The second wave is testing
September 17, 2020 • Reading time 3 minutes
Published 18 September 2020
There were less than 1,000 positive Covid-19 cases per day over the summer. In September this jumped to nearly 3,000 per day, it is now near 4,000 per day.
Similarly, tests processed have increased a lot since June – 86,000 at the start of June to around 220,000 now. Potential capacity has grown a bit over the period, although less than you might expect.
The current testing regime does not seek to find every single case of Covid-19 in the community but rather break enough of the transmission chains to keep Rt (the effective rate of transmission) below 1. So you could conclude that the uptick in positive tests has been caused by an increase in the number of tests processed.
Equally, you could conclude that the current lack of tests has been caused by unexpected (?) coughs, colds, and people being precautionary on their return to school or work.
But the rate of positive Covid-19 cases per 1,000 tests has gone up despite the likely increase in non-Covid-19 demand. Currently, there are around 18 positive cases per 1,000 tests, and it is rising. By contrast, this positive rate was 7 per 1,000 over July and August.
Similarly, Rt has increased in recent weeks as people have returned to school and work and whatever it is that causes the disease to spread. Current estimates of Rt are 1.2 – up from 0.8 over the summer (this is visible in the chart below from our survey last week). This means for every 10 people infected, another 12 will become infected, and the virus will spread more and more.
Additional testing and tracing would help. If Test and Trace get an extra 50% of people to reduce their transmission by 40%, then the Rt of 1.2 can be reduced back below 1.
So how many tests are needed?
Ideally, the testing and tracing would be targeted, so that it breaks transmission chains and limits the need for costly additional capacity. It is hard to tell the difference between a Covid-19-cough and a cough-cough, which means testing capacity needs to include demand from: people who might have Covid-19, people that have a cough or a cold and think they might have Covid-19, and perhaps a few others as well.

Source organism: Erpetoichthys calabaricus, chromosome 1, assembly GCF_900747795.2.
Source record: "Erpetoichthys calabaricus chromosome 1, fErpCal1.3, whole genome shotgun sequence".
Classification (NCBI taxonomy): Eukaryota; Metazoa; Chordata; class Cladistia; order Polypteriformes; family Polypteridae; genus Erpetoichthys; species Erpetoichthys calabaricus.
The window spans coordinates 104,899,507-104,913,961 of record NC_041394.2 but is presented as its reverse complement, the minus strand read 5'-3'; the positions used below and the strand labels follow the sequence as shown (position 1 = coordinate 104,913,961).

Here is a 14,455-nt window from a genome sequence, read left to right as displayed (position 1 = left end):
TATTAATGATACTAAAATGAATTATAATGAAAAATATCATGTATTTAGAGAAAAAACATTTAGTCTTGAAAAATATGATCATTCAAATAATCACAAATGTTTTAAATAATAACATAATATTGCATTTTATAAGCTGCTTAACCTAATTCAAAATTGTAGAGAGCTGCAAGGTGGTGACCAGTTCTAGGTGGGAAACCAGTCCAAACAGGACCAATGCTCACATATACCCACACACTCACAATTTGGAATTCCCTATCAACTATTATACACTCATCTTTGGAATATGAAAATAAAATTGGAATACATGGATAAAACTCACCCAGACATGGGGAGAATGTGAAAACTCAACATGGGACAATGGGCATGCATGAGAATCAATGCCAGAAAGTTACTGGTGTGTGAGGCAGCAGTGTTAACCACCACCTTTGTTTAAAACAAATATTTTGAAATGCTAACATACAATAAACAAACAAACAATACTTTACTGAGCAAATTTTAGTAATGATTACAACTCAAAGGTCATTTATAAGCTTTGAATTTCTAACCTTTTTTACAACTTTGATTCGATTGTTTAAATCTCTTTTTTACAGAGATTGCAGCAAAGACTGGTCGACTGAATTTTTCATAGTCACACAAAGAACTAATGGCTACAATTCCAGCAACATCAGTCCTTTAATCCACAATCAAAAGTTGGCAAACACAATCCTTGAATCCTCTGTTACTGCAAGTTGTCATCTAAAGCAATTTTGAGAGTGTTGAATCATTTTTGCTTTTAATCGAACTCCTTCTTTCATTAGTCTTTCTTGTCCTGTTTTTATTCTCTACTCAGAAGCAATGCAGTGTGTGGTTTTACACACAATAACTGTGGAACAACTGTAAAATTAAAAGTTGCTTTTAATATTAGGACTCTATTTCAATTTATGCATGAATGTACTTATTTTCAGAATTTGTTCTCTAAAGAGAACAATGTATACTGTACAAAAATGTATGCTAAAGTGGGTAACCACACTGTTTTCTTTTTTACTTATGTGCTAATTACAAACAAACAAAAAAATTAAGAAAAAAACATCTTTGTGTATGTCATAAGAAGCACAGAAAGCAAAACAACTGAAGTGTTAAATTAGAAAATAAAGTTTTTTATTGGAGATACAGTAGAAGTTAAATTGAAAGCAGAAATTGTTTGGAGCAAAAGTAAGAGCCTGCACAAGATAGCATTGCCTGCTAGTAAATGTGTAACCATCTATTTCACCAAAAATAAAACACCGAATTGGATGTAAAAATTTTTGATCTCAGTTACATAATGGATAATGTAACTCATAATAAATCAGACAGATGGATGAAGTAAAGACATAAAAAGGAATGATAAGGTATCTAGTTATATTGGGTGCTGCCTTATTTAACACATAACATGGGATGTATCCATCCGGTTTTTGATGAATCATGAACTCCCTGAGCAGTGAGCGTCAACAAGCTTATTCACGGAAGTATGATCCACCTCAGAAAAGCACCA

Based on a rule-of-thumb calculation, we estimate that around 600,000 tests per day are currently needed.
The problem is that once-daily demand is consistently a bit higher than capacity; it spills over to the next day. This cumulative “I didn’t get a test yesterday, so I will try again today” demand is a big issue as it snowballs: if capacity is 220,000 and demand is 300,000 this creates a deficit of 80,000 on day one, 160,000 on day two and millions within a few days (remember exponential growth?).
This growth in demand for tests wouldn’t be a problem if the rate of positive Covid-19 cases per 1,000 tests were falling, but it is increasing. With potentially millions of tests in the backlog and no way to target Covid-19 people, there are inevitably missed Covid-19 cases and therefore unbroken transmission chains. In the short term, testing is unlikely to help bring Rt below 1 – hence the suggestion that we are heading towards lockdown 2.0.
An alternative is to let Covid-19 pass through the population and hopes the vulnerable people are kept out of the way.
Neither is very appealing.
An opportunity, which we have advocated since March, is sharing anonymised data on confirmed cases at an individual level: age, gender, occupation, Covid-19 illness status (home, hospital, recovered), location, believed source of infection (pub, school, work, household), date recovered, and the cluster-ID (if it is collected).
These data would allow many people to identify insights on patterns of transmission, which could be widely shared for targeted social distancing. I am of the view that no one wants to catch the disease, let alone pass it onto someone else. So once shared, the population would start to alter its behaviour maturely, rather than waiting for and then challenging seemingly arbitrary rules.
If published daily, these data would also allow more targeted warnings in specific geographies (like a weather forecast).
For all enquiries and questions, please contact George Batchelor at email@example.com